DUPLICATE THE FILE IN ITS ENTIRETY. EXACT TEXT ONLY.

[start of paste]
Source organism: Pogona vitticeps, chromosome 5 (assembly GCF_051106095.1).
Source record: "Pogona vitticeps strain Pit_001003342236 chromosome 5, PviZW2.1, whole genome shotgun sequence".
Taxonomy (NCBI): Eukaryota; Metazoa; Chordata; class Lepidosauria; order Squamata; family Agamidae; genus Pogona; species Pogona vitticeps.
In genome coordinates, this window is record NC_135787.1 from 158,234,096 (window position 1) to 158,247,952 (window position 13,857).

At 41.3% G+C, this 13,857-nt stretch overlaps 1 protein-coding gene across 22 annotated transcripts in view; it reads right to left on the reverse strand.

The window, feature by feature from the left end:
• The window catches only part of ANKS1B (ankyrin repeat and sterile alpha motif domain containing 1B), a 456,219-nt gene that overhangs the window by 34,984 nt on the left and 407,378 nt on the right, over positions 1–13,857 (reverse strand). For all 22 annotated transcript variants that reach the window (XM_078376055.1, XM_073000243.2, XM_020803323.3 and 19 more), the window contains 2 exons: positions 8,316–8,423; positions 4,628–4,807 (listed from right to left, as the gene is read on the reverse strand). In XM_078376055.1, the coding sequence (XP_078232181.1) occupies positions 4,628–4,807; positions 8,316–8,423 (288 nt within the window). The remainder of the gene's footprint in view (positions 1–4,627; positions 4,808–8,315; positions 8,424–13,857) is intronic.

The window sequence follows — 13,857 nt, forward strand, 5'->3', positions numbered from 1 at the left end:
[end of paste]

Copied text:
Source organism: Pogona vitticeps, chromosome 5 (assembly GCF_051106095.1).
Source record: "Pogona vitticeps strain Pit_001003342236 chromosome 5, PviZW2.1, whole genome shotgun sequence".
Taxonomy (NCBI): Eukaryota; Metazoa; Chordata; class Lepidosauria; order Squamata; family Agamidae; genus Pogona; species Pogona vitticeps.
In genome coordinates, this window is record NC_135787.1 from 158,234,096 (window position 1) to 158,247,952 (window position 13,857).

At 41.3% G+C, this 13,857-nt stretch overlaps 1 protein-coding gene across 22 annotated transcripts in view; it reads right to left on the reverse strand.

The window, feature by feature from the left end:
• The window catches only part of ANKS1B (ankyrin repeat and sterile alpha motif domain containing 1B), a 456,219-nt gene that overhangs the window by 34,984 nt on the left and 407,378 nt on the right, over positions 1–13,857 (reverse strand). For all 22 annotated transcript variants that reach the window (XM_078376055.1, XM_073000243.2, XM_020803323.3 and 19 more), the window contains 2 exons: positions 8,316–8,423; positions 4,628–4,807 (listed from right to left, as the gene is read on the reverse strand). In XM_078376055.1, the coding sequence (XP_078232181.1) occupies positions 4,628–4,807; positions 8,316–8,423 (288 nt within the window). The remainder of the gene's footprint in view (positions 1–4,627; positions 4,808–8,315; positions 8,424–13,857) is intronic.

The window sequence follows — 13,857 nt, forward strand, 5'->3', positions numbered from 1 at the left end: